Globally, Bitcoin miners use more electricity that the whole of Austria. Although the cryptocurrency is currently valued at $11,000, the electricity bill for a single coin can vary significantly – from $26,000 in South Korea to $4,000 in the US. Since this energy accounts for between 90-5% of bitcoin mining costs, location plays a critical role in determining profitability for the cryptocurrency’s miners. As this podcast explores, however, Bitcoin is designed with such inefficiency in mind in order to prevent easy mining flooding the market with coins.
Why does this matter? On top of concerns around money laundering and illegal cross-border flows, bitcoin investors now also need to worry about crypto markets being caught up in tougher environmental regulations. China has already shut down some bitcoin miners on excessive electricity usage. Meanwhile, the EU is reviewing its energy policy which could target these markets.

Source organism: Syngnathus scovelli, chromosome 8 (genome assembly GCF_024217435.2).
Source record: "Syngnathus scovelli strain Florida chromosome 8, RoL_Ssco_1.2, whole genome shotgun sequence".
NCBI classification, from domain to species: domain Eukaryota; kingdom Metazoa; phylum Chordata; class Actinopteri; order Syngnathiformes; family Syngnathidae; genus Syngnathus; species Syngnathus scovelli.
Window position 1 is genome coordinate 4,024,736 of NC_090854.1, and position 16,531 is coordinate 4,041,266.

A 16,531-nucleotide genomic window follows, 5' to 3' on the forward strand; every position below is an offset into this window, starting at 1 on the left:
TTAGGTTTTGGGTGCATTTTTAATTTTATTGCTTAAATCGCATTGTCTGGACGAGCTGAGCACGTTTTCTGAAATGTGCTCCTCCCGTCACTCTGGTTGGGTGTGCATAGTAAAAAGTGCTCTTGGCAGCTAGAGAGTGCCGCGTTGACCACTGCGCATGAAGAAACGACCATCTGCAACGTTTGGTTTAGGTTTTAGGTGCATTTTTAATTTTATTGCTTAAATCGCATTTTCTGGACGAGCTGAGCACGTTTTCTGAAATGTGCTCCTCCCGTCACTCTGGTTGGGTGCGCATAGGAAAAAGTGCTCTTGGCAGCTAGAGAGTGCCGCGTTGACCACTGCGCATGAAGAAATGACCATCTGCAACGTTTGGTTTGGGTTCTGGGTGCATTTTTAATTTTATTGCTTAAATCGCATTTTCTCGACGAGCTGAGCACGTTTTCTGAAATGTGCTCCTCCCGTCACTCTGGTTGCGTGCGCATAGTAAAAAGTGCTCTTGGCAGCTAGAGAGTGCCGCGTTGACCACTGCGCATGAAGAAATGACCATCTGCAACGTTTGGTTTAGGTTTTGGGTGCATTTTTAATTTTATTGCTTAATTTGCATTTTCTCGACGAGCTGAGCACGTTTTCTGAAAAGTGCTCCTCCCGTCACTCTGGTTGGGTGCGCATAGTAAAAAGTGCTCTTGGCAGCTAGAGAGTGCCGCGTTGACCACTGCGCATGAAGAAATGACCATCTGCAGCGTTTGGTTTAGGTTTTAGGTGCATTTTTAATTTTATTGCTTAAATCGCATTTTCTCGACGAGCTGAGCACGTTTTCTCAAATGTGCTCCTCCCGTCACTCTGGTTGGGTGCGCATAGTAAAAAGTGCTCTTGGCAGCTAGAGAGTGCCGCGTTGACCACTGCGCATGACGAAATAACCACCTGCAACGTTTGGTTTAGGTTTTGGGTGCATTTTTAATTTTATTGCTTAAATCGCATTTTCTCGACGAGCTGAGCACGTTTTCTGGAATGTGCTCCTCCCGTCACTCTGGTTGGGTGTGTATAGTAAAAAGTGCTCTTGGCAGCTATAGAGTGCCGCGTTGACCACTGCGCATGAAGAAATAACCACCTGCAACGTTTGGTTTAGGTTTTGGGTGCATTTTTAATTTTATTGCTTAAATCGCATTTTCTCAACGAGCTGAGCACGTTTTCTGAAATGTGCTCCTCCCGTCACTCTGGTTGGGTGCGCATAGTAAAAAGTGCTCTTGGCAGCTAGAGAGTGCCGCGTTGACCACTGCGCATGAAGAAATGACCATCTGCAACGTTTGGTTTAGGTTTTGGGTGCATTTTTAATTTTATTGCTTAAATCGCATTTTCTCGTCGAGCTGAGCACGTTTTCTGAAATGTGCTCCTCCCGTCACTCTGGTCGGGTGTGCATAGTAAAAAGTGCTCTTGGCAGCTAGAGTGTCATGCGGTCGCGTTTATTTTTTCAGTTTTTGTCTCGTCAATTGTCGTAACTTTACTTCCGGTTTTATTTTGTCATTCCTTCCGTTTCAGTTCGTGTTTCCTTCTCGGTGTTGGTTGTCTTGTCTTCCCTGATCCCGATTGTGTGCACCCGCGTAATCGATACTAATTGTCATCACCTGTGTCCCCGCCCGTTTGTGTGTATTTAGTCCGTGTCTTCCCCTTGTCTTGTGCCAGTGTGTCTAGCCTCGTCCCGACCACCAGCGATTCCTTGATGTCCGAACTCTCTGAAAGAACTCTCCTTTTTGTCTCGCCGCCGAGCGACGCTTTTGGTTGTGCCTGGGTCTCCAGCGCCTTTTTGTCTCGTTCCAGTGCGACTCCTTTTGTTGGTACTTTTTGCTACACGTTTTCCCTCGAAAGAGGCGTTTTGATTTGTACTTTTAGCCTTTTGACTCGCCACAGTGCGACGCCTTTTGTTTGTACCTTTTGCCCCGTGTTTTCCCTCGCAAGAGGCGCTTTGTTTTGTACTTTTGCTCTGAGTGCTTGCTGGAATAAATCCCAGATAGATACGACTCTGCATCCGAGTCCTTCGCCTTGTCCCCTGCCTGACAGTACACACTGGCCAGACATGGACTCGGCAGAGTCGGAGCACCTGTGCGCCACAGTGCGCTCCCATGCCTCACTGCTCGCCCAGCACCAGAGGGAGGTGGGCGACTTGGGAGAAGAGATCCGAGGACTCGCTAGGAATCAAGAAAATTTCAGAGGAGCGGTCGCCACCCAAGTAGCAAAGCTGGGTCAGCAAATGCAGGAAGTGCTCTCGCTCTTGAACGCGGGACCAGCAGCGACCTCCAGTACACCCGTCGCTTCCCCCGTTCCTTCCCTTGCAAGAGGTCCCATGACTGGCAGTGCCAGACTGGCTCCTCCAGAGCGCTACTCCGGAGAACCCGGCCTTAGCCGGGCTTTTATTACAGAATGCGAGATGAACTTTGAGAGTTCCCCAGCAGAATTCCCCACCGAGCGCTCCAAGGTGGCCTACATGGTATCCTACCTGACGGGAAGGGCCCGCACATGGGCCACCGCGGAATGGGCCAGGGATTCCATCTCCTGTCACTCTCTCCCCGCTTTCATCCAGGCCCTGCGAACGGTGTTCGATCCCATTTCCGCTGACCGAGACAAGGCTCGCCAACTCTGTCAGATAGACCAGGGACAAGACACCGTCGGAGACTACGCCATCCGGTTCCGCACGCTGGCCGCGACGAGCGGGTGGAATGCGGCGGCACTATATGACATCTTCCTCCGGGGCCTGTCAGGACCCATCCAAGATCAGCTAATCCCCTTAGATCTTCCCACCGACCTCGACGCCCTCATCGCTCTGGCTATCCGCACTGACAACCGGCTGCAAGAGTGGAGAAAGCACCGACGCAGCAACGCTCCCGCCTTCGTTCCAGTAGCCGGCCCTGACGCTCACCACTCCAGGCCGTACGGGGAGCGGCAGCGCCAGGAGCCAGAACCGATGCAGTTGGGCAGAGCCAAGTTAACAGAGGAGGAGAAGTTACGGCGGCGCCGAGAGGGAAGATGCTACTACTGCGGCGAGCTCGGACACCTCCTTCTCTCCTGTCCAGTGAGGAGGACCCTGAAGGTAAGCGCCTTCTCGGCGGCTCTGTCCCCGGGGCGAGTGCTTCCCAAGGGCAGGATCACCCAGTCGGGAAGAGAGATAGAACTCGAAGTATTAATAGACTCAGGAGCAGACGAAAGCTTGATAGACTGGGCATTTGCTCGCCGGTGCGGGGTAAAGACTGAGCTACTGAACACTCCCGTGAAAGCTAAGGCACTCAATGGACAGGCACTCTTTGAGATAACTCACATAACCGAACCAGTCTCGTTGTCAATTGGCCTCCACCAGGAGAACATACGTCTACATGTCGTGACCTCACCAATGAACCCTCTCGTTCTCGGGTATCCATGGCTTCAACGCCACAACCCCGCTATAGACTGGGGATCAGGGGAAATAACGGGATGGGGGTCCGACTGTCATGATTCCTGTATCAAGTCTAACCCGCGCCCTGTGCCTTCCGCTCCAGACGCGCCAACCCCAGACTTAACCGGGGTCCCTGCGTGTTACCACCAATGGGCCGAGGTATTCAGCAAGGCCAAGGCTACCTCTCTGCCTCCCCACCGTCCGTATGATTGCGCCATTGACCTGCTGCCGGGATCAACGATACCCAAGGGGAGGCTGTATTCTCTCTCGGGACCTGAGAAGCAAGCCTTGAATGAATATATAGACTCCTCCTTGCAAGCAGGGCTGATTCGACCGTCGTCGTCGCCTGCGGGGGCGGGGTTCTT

(The commentary contained in the above article does not constitute an offer or a solicitation, or a recommendation to implement or liquidate an investment or to carry out any other transaction. It should not be used as a basis for any investment decision or other decision. Any investment decision should be based on appropriate professional advice specific to your needs.)
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